Saturday, December 14, 2013

Using Common Songs to Hear Intervals

There's a lot of information online regarding the use of song associations for interval training.  So, I set out to find ascending and descending examples for all the intervals from a minor 2nd through an octave.  Here's what I came up with:

Minor 2nd (one half step)
Ascending:  Jaws Theme
Descending:  Joy to the World

Major 2nd (2 half steps or semitones)
Ascending:  Happy Birthday or Frere Jacques/Fray Felipe
Descending:  Mary Had a Little Lamb

Minor 3rd (3 half steps or semitones)
Ascending:  So Long, Farewell (Sound of Music)
Descending:  Frosty the Snowman

Major 3rd (4 half steps or semitones)
Ascending:  Have Yourself a Merry Little Christmas
Descending:  Swing Low, Sweet Chariot

Perfect 4th (5 half steps or semitones)
Ascending:  Here Comes the Bride or Oh Christmas Tree
Descending:  Old MacDonald Had a Farm

Augmented 4th/Tritone (6 half steps or semitones)
Ascending:  The Simpsons theme
Descending:  Black Sabbath Black Sabbath

Perfect 5th (7 half steps or semitones)
Ascending:  Twinkle Twinkle Little Star
Descending:  Flintstones

Minor 6th (8 half steps or semitones)
Ascending:  The Entertainer (3rd and 4th notes)
Descending:  no example found ("doh-mee" descending solfege)

Major 6th (9 half steps or semitones)
Ascending:  old NBC theme or Hush Little Baby
Descending:  Nobody Knows the Trouble I've Seen

Minor 7th (10 half steps or semitones)
Ascending:  Star Trek theme
Descending:  no example found - please help

Major 7th (11 half steps or semitones)
Ascending:  Take On Me
Descending:  no example found - please help

Octave/Perfect 8th (12 half steps or semitones)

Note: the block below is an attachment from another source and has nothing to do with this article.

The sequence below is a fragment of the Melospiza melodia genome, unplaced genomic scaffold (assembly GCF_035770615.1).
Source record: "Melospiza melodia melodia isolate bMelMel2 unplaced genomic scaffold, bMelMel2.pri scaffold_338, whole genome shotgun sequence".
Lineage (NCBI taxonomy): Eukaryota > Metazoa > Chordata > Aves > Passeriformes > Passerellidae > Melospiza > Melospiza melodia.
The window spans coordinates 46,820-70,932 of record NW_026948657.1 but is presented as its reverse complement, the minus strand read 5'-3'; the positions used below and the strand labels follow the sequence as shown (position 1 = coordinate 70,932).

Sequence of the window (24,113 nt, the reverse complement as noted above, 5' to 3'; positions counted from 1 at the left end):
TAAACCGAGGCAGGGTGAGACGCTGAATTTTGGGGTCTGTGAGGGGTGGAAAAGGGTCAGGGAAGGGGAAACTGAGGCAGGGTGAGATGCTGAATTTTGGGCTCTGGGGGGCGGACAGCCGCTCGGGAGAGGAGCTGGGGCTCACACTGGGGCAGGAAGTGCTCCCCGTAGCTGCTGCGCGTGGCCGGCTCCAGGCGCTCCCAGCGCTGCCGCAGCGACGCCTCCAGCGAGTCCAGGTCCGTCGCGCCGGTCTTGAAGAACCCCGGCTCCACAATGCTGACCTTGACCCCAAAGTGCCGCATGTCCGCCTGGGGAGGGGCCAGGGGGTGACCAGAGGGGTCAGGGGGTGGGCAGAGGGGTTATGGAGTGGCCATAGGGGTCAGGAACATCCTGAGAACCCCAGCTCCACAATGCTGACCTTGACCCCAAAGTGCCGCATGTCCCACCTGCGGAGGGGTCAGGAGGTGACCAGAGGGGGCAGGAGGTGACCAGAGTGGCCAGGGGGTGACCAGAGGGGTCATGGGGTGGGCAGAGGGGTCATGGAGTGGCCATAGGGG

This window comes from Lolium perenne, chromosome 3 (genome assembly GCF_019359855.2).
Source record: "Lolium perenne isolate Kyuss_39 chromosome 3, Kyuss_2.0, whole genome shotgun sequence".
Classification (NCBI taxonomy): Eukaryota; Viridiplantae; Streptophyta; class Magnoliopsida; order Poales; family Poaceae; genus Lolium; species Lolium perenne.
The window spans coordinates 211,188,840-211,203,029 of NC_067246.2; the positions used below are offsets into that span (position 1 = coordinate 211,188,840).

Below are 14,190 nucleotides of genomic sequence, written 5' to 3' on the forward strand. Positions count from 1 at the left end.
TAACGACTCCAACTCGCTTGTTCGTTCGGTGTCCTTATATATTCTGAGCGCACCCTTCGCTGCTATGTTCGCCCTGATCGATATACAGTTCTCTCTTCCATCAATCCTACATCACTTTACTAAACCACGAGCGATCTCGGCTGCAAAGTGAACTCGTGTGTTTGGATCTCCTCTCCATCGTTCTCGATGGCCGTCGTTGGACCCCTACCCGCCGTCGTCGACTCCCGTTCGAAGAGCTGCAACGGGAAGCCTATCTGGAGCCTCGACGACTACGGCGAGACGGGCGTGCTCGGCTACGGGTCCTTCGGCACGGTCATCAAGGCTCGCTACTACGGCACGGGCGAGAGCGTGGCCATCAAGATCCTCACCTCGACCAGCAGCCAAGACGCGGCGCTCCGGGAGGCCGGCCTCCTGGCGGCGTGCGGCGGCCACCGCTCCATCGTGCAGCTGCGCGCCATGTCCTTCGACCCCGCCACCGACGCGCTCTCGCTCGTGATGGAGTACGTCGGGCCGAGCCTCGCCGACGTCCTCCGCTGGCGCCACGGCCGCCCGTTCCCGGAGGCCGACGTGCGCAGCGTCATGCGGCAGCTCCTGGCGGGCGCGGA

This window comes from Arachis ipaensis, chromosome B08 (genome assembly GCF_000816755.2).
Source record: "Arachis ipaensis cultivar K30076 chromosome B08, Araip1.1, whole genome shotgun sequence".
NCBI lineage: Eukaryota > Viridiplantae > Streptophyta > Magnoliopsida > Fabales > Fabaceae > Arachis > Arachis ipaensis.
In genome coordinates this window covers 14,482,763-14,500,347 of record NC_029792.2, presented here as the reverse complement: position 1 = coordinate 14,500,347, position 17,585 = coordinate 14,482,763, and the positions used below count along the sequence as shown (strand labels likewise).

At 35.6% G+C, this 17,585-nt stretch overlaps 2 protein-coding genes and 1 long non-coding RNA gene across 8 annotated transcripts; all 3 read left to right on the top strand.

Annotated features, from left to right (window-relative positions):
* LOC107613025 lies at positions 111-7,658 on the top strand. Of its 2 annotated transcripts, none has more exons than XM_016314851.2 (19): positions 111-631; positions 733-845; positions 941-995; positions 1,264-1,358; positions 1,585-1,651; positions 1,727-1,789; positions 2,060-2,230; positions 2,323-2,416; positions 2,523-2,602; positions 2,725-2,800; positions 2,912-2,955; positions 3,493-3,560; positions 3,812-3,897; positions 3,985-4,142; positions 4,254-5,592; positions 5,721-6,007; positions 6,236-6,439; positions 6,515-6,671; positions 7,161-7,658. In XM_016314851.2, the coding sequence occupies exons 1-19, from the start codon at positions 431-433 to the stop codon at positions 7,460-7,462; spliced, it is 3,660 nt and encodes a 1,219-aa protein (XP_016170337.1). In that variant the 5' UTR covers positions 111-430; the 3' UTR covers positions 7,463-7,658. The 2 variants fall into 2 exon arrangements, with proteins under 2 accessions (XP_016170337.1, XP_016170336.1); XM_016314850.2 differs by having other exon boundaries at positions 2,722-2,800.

Ascending:  Somewhere Over the Rainbow
Descending:  There's No Business Like Show Business (2nd and 3rd notes)

Some of these song associations are so ingrained that they are super easy to hear.  In other cases I struggled to find familiar examples; as in I can't really imagine the Star Trek theme for an ascending minor 7th.  Some of the wider descending intervals must not be very common at all, because I found no usable examples for a descending minor 6th, descending minor 7th or descending major 7th.  

If you know of other intervals examples, especially any that might be found in Grateful Dead or Phish songs, please share them.  


2 comments:

  1. So I've been taking this as a bit of challenge to find at least one of your missing intervals. Those are tricky ones! Good job sniffing out the ones you have, 'cause the only ones you missed are fairly scarce. The best I can do so far is one very much in the middle of a melody, but it's pretty pronounced, so it works just fine. Descending minor 7th in Til There Was You by The Beatles (also in the musical The Music Man.

    "There were bells on a hill, but I never heard them ringing. No I never heard them at *ALL TIL* there was you.

    "All til" is a descending minor seventh interval.

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